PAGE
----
Why it Should’t be Listed Under Endangered Species Act
From Red State
The Washington Post devoted its KidsPost page today to a sympathetic plea for the polar bear — the predatory creature that environmentalists want listed as a threatened species under the Endangered Species Act. With a decision looming on Thursday for the Bush administration, the Post is apparently pulling out all stops, including liberal spin for kids.
Although the Post devotes just one paragraph in a 534-word article to the negative ramifications of listing the polar bear, there are plenty of reasons for Interior Secretary Dirk Kempthorne to ignore the advice of environmentalists. Letâ€™s start with a few of the consequences outlined by nine U.S. senators in a letter to Kempthorne last week:
â€¢ The worldwide polar bear population is somewhere between 20,000 and 25,000 today — more than double the 8,000 to 10,000 that were living in the 1960s. If and when the Endangered Species Act is used, it should protect species with declining populations.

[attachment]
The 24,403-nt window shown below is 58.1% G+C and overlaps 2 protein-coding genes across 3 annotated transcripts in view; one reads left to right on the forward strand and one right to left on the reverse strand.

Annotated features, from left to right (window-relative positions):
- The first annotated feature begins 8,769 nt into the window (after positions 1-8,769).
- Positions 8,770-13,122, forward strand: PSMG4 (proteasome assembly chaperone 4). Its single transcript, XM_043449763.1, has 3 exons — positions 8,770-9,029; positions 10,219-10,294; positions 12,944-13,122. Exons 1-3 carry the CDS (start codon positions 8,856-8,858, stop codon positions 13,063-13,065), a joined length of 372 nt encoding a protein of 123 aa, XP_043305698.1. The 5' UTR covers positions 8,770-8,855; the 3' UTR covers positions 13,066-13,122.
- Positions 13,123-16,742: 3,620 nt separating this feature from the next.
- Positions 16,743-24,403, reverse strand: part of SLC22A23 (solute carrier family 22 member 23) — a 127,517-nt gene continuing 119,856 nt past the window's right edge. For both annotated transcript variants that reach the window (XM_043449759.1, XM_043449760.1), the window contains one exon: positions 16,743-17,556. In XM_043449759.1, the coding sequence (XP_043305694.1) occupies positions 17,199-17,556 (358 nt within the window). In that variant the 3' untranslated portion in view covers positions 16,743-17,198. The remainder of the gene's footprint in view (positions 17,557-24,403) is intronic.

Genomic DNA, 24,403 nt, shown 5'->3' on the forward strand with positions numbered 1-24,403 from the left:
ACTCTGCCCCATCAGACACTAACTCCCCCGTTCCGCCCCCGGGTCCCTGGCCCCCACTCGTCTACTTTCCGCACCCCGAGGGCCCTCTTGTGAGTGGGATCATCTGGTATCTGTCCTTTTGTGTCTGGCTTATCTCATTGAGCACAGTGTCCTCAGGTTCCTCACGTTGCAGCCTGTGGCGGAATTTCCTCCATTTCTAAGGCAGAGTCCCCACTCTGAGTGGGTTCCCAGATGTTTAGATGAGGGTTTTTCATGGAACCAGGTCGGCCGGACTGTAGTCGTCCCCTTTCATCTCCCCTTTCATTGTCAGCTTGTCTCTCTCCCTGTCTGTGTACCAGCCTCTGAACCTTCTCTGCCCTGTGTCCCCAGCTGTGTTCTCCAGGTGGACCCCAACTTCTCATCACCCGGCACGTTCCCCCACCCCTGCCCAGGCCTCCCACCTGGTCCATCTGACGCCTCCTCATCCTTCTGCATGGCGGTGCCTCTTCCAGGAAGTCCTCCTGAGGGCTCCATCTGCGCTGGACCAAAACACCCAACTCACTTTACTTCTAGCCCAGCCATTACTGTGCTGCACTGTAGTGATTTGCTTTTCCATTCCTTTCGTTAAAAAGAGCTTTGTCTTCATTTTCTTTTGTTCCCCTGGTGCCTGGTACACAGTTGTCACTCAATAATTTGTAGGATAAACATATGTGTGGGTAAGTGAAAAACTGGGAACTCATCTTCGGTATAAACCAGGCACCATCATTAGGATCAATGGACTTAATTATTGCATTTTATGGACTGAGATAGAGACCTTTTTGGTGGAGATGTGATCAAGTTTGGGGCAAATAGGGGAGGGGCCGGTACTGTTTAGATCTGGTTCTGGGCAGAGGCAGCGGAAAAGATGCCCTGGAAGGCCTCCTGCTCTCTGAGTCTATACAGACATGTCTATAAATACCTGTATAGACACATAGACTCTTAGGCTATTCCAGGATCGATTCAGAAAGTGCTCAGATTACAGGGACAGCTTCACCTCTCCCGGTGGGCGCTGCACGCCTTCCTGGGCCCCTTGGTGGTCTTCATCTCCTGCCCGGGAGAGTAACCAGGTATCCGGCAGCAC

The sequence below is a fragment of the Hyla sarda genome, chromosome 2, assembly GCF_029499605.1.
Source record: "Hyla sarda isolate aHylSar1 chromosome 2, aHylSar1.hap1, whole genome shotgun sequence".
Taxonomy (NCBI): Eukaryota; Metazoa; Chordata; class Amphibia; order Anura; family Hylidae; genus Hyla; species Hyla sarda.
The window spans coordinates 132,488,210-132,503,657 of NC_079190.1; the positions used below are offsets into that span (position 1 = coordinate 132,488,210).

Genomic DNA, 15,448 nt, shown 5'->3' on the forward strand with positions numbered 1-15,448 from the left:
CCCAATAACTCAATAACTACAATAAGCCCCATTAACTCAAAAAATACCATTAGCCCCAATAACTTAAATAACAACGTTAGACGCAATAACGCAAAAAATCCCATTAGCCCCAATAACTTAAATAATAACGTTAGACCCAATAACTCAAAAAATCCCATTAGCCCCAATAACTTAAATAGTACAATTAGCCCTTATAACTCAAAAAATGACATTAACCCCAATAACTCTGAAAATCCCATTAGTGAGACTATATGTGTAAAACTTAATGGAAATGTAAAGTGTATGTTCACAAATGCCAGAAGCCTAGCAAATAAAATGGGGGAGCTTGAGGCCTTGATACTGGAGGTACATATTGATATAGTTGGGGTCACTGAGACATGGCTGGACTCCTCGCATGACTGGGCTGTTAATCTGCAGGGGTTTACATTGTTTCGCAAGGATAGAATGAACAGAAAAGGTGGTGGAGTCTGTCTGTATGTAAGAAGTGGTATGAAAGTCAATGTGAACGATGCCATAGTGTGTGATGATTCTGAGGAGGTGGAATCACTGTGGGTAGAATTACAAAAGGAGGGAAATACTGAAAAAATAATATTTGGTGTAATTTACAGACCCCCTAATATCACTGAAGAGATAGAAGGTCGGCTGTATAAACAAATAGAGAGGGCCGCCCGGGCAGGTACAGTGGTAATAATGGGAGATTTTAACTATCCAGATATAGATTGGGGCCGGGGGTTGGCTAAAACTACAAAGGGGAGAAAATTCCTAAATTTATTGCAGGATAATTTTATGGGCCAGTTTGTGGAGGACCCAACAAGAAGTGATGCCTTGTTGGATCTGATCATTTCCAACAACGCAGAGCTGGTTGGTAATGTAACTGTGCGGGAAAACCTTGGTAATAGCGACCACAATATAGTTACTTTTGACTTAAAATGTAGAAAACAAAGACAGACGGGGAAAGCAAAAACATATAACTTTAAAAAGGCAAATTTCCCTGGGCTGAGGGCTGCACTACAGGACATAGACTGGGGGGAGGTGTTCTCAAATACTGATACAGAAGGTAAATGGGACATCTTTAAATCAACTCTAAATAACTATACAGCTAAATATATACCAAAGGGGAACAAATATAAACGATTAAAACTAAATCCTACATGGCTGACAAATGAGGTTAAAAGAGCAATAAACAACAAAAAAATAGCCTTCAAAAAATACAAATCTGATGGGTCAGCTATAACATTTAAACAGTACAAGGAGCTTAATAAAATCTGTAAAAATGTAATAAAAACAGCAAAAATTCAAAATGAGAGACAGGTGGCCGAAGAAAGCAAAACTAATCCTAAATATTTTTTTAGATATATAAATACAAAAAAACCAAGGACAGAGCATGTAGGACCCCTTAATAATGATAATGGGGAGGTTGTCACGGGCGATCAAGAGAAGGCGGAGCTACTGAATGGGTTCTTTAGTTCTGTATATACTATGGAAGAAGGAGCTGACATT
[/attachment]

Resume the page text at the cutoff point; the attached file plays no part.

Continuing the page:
â€¢ Listing the polar bear is really just a ploy by environmentalists to shut down any chance of drilling in the Arctic National Wildlife Refuge or explore for oil in other parts of Alaska. Bloomberg columnist Kevin Hassett says listing the polar bear could mean $200-a-barrel oil. At a time when America is growing increasingly dependent on foreign sources of oil, now is not the time to clamp down on domestic exploration.
â€¢ Set aside all the compassionate gibberish from WWF and it becomes clear why the polar bear is just a pawn: environmentalists will turn to activist judges citing the Endangered Species Act to halt construction of new power plants and factories that emit fossil fuels. The Green Policy Fairness Coalition already cites efforts by global warming alarmists to use lawsuits against the federal and state governments bypass the legislative process.
Read the Rest of this piece at Red State.